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Sculpture Garden ~ continued from September 2017 issue, page 3

Sculpture Garden ~ continued from September 2017 issue, page 3

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In 1957 he moved to New York City where he continued to work in ceramic and bronze and successfully explored and mastered the difficult technique of hammered lead sculpture. Because he was firing up the kilns at the well-known Sculpture Center, back then in Manhattan and now across the East River in Long Island City, he was able to have free studio space to use.

The Sculpture Center was founded by artist and activist Dorothea Denslow who wanted a space where both professional and amateur sculptors could work together with the equipment necessary for them to succeed. It was here that Cavanaugh was exposed to new and advanced techniques. It was also a place he successfully was able to exhibit his work in an important Manhattan location.

Even though he was receiving positive critical review in the New York Times and the Herald Tribune for his work, especially his evolving hammered lead pieces, he moved to Washington in late 1963 to join his partner, architect Philip Froeder. Although he continued to exhibit his work at the Sculpture Center in New York through the 1970s, in Washington he was able to find larger and more affordable space in order to retain a working studio. He also developed opportunities to have exhibitions in his studio as well as in his residence, sometimes on a bi-annual basis.

His last studio space was a glass store front, which offered him a chance to meet curious neighbors and passersby and to invite them in to see his activities and work. And it also offered him an opportunity to invite them to his bi-annual exhibitions. As he hated galleries because he felt they charged too much commission, he developed a way for local collectors of his work to put a down payment on a piece and pay for it over 10 installments, oftentimes while they enjoyed the piece in their homes.

In order to maintain an income as well as his active interest in the neighborhood, he and his partner began to purchase vacant row houses in the, back then, dilapidated Dupont Circle neighborhood. Since no banks would offer any loans to the neighborhood, they saved what they could and borrowed money from family and friends and started to restore the buildings and rehab small apartments and studios to meet the growing need for the younger professions moving into the improving area.

In 1978 the Washington Evening Star featured Cavanaugh and Froeder in its entire Sunday color supplement headlined “The Preservationists of Swann Street,” highlighting their important rehab and restoration. The section focused on  the creative and contemporary renovations they undertook, and applauded them as being some of the early and important contributors in improving the Dupont Circle community and neighborhood.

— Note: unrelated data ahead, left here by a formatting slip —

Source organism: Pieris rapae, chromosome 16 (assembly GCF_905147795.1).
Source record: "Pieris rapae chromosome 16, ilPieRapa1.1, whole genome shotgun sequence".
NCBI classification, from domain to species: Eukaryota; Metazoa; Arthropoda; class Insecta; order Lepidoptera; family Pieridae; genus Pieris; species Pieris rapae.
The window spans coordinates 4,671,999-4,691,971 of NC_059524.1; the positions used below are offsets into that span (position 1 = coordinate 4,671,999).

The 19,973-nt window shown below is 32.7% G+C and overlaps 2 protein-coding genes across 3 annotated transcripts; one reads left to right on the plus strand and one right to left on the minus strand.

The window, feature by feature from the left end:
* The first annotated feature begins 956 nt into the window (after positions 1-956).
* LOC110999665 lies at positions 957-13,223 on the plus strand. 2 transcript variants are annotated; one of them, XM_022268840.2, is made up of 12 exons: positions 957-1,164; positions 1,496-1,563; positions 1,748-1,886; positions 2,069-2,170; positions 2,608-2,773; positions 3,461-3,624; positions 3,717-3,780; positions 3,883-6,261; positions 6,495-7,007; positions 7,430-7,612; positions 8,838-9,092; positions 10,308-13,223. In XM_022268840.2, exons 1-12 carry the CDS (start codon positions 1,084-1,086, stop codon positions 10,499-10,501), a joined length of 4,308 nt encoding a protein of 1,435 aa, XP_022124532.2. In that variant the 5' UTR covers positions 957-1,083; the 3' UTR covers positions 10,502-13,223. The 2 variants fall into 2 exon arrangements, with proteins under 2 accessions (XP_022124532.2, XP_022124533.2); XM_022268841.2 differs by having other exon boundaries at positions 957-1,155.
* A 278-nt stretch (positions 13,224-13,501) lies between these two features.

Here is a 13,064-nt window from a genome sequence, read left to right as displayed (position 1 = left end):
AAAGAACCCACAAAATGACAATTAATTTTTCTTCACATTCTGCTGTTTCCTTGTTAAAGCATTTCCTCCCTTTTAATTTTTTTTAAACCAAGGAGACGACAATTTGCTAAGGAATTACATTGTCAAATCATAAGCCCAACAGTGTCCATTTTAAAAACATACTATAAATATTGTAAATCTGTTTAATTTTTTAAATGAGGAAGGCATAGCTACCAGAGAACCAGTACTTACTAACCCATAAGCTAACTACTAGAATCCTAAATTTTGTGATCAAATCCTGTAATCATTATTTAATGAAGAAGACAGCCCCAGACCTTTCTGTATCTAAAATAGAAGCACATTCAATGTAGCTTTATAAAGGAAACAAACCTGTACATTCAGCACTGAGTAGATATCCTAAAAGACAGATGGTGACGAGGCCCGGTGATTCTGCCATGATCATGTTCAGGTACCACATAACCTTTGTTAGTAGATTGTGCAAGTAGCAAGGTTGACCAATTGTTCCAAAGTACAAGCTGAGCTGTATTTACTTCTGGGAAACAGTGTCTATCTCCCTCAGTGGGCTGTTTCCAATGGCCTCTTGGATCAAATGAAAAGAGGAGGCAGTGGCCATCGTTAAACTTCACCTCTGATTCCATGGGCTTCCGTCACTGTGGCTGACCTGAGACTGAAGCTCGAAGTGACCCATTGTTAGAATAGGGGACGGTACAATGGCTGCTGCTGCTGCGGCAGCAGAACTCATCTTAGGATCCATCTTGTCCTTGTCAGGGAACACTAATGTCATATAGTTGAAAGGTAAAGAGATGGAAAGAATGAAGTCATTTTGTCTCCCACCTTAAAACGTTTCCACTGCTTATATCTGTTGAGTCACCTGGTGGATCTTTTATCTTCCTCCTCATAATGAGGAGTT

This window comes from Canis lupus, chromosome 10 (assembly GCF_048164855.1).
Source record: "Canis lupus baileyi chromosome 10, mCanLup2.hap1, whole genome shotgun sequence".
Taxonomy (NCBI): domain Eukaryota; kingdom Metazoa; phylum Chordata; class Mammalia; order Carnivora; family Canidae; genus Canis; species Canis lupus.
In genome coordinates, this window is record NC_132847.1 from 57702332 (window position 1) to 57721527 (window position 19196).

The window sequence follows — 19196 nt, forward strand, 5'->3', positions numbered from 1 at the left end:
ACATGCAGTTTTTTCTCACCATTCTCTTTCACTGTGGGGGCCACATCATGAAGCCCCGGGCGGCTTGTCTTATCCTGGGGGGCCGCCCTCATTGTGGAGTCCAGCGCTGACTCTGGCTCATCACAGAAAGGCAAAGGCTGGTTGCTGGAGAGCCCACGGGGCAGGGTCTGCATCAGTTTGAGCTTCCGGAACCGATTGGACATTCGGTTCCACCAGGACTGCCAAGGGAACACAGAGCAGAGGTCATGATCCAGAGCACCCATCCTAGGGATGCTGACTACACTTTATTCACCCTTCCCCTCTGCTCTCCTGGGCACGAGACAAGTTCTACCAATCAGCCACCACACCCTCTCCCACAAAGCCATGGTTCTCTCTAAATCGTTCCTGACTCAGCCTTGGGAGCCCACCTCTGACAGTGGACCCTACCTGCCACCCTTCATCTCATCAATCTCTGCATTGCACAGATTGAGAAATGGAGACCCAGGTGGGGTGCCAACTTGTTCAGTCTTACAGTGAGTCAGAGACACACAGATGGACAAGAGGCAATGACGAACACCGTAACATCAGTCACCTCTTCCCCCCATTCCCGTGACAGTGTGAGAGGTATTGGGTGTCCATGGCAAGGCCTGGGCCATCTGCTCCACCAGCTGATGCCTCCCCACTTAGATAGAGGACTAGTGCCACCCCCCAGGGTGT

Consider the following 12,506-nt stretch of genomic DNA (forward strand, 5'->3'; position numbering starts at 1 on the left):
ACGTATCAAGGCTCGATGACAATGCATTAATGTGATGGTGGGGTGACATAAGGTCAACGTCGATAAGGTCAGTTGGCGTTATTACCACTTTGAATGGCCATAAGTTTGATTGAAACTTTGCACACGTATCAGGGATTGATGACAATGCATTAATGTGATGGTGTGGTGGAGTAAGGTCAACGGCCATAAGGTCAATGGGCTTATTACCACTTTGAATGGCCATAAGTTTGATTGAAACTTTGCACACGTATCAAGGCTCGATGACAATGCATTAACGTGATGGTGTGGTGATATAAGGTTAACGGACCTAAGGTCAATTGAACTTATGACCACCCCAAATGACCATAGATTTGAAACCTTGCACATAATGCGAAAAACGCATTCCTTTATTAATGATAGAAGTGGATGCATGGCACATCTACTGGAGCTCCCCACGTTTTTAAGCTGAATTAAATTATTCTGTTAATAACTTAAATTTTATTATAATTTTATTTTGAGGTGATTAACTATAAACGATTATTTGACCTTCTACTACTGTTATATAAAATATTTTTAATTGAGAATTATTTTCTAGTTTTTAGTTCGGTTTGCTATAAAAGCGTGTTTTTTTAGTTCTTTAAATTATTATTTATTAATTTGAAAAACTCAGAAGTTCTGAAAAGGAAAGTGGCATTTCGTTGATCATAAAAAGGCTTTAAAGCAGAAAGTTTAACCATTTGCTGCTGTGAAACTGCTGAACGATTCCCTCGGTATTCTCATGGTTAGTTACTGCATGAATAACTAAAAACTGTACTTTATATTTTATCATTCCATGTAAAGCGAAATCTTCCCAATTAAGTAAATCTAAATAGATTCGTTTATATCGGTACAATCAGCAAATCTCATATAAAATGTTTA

photo--courtesy John Cavanaugh Foundation

photo–courtesy John Cavanaugh Foundation

Cavanaugh acted as the foreman and it was during the early phase of their rehabilitation projects that he decided to permanently attach his relief sculpture on some of the buildings. On the building highlighted in the Star’s supplement, 1801–‘03 Swann Street, NW, he created several panels based on Marcel Proust’s novel Swann’s Way. For many years Cavanaugh and Froeder continued their successful projects and Cavanaugh continued to create successful sculpture.

Cavanaugh’s sculpture is nationally recognized and admired. His work has been exhibited widely in galleries and museums, and he has permanent installations of his sculpture in several states. Cavanaugh was a prolific sculptor and he continued to work until the last months of his life. When the materials like lead became too heavy for him to work, he invented a wax process which made it possible to form works directly from the malleable wax sheets he created. His formula is kept in the National Sculpture Society’s archives, He created hundreds of pieces in lead alone.

Some Cavanaugh’s works are life-size. No one achieved what he was able to create in lead, and at the time of his 1996 retrospective at the National Sculpture Society Gallery in New York City, a critic from the American Artist Magazine called him the “Master of Hammered Lead.”

He worked in many styles in ceramic, terracotta, bronze, hammered lead and wax. He was successful in all these media. He also pursued many subjects in his work. Creating whole exhibitions of charming and humorous children, of horses and cats; however, his most successful subject was the female figure. Even by his own admission in his autobiographical notes, he felt the female form was his most important work.

"Standing Female" photo--Kathy Ma.

“Standing Female” photo–Kathy Ma.

In the late 1970s he became fascinated with the idea of movement in his figures, rather than static poses. He began to attend dance performances, especially at the Kennedy Center and study books on ballet. After an initial exhibit of dance figures in 1977, mostly lead, which he was not fully satisfied, he feverishly completed a second exhibit which he felt truly achieved his ability to add a sense of motion in his work, and he continued to concentrate on creating robed figures and dancers as his primary subject.

*The writer is Executive Director of The John Cavanaugh Foundation. He also serves as Vice President of the National Sculpture Society, and is a Member of Editorial Board of Sculpture Review Magazine.

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